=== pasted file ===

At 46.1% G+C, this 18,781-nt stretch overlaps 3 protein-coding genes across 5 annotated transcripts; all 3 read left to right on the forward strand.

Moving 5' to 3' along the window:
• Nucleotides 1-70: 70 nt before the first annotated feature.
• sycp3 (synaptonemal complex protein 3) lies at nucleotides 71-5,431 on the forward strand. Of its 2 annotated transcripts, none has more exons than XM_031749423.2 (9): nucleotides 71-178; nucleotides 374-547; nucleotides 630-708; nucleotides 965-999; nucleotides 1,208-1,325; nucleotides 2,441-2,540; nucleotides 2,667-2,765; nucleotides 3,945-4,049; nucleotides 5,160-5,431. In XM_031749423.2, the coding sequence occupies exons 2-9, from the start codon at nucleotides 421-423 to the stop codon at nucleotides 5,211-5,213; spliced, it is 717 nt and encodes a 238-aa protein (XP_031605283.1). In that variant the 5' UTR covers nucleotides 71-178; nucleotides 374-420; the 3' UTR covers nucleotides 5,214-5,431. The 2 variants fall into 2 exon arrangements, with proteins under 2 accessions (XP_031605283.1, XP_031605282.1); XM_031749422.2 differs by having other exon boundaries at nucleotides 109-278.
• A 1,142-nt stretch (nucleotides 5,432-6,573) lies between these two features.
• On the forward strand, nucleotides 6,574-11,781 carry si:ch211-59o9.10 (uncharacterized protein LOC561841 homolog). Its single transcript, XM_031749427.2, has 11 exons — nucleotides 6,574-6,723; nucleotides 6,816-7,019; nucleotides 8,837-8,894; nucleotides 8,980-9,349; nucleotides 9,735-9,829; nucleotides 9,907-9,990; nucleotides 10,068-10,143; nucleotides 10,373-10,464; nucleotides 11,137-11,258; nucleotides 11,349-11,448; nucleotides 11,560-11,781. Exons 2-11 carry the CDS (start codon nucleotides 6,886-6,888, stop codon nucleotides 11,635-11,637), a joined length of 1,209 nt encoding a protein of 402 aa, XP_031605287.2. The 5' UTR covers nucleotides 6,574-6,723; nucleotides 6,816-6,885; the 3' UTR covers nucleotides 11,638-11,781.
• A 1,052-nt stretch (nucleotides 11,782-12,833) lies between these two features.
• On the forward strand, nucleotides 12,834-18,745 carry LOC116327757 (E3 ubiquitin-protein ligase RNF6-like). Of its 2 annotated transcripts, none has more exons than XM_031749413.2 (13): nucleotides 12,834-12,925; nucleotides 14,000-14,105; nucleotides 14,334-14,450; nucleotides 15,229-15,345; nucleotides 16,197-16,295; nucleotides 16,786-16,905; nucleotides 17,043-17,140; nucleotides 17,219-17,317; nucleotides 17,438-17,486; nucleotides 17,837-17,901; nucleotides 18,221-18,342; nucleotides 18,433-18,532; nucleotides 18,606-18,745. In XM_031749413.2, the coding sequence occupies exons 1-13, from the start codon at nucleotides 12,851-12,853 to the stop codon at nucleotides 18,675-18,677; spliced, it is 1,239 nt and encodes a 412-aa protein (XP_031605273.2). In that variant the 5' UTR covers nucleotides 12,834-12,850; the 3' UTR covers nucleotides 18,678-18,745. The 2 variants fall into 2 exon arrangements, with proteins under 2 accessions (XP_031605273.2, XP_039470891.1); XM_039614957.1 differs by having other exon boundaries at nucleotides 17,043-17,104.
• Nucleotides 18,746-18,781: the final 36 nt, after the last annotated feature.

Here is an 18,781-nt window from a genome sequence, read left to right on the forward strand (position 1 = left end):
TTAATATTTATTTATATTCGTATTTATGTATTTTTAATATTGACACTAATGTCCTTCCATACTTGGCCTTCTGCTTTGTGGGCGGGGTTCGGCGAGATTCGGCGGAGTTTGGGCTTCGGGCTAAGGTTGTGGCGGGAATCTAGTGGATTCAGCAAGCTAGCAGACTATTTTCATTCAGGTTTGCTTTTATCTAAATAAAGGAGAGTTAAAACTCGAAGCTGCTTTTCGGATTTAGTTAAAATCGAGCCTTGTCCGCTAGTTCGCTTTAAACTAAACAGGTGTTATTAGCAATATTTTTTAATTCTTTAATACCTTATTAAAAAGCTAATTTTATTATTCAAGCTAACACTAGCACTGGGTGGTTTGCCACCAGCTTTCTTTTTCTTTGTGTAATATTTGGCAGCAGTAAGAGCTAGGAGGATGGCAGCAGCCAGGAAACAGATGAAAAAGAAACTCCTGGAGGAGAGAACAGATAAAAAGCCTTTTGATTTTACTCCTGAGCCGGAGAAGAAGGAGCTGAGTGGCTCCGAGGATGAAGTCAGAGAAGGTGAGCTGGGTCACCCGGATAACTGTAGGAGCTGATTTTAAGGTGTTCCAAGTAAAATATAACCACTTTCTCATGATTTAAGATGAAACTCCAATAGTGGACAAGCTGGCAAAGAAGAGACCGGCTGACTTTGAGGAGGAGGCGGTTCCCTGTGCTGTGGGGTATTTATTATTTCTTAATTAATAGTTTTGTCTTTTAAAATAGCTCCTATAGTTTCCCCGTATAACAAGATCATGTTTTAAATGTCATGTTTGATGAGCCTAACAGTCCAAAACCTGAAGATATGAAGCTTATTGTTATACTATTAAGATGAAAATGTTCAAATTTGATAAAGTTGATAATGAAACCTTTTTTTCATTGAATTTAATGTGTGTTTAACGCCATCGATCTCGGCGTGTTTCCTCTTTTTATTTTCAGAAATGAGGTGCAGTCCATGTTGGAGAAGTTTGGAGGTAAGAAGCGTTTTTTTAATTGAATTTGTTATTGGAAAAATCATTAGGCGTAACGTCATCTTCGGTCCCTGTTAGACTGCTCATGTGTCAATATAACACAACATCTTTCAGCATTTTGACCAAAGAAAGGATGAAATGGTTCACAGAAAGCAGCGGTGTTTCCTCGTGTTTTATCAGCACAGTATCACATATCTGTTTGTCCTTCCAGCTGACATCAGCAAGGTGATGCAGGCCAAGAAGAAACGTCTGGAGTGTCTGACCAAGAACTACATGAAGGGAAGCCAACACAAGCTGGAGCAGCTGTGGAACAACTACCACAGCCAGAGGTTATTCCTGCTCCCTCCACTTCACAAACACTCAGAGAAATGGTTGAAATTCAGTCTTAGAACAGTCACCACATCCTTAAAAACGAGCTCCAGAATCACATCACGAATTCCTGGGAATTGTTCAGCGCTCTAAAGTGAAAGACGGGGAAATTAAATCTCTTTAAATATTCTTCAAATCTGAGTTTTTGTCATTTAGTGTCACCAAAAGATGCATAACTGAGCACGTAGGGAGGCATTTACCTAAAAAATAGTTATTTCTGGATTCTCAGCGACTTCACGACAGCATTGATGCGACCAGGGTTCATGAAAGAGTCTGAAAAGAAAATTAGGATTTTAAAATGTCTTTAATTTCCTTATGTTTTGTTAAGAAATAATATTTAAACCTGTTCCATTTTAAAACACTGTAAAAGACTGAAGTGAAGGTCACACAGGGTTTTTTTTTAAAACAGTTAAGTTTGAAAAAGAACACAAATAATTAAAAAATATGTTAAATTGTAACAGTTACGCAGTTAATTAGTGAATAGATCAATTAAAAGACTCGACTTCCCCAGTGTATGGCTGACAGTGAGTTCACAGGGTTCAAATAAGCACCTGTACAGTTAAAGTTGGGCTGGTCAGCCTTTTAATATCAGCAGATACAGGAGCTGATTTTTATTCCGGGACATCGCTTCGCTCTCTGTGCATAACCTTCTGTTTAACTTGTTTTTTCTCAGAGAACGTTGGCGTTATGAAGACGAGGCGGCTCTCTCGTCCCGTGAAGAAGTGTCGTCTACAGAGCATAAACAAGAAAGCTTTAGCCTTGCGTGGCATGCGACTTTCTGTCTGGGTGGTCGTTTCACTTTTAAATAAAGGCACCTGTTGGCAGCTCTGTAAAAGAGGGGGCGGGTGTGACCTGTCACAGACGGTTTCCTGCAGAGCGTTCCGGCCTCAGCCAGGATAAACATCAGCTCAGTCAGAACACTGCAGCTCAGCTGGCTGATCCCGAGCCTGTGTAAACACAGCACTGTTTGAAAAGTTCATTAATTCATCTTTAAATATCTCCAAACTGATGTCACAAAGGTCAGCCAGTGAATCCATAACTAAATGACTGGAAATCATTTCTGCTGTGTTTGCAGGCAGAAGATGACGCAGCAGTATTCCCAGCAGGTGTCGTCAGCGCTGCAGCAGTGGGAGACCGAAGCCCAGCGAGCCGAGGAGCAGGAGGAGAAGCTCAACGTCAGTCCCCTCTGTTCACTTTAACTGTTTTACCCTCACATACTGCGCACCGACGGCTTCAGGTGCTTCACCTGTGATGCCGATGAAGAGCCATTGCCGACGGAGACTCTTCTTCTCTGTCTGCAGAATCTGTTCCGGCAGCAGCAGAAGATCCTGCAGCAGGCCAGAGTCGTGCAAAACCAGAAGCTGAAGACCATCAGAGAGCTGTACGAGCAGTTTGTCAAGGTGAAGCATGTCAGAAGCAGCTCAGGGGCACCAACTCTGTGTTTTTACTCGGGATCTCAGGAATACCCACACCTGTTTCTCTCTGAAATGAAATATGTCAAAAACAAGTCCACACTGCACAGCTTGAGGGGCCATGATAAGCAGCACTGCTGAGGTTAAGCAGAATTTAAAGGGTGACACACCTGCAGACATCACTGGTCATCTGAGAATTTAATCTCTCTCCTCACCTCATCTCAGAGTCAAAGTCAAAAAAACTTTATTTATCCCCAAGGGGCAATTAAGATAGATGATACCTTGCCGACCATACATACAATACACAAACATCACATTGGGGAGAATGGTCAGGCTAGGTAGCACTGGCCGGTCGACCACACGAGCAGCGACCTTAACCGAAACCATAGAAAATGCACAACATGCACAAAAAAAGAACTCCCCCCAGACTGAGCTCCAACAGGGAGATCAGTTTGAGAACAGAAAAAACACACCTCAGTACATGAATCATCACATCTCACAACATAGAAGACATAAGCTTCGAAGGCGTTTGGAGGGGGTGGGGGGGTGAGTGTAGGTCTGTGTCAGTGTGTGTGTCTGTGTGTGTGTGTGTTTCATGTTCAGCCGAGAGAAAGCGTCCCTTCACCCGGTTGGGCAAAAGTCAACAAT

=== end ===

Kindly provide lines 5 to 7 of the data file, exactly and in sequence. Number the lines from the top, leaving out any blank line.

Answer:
• A 1,142-nt stretch (nucleotides 5,432-6,573) lies between these two features.
• On the forward strand, nucleotides 6,574-11,781 carry si:ch211-59o9.10 (uncharacterized protein LOC561841 homolog). Its single transcript, XM_031749427.2, has 11 exons — nucleotides 6,574-6,723; nucleotides 6,816-7,019; nucleotides 8,837-8,894; nucleotides 8,980-9,349; nucleotides 9,735-9,829; nucleotides 9,907-9,990; nucleotides 10,068-10,143; nucleotides 10,373-10,464; nucleotides 11,137-11,258; nucleotides 11,349-11,448; nucleotides 11,560-11,781. Exons 2-11 carry the CDS (start codon nucleotides 6,886-6,888, stop codon nucleotides 11,635-11,637), a joined length of 1,209 nt encoding a protein of 402 aa, XP_031605287.2. The 5' UTR covers nucleotides 6,574-6,723; nucleotides 6,816-6,885; the 3' UTR covers nucleotides 11,638-11,781.
• A 1,052-nt stretch (nucleotides 11,782-12,833) lies between these two features.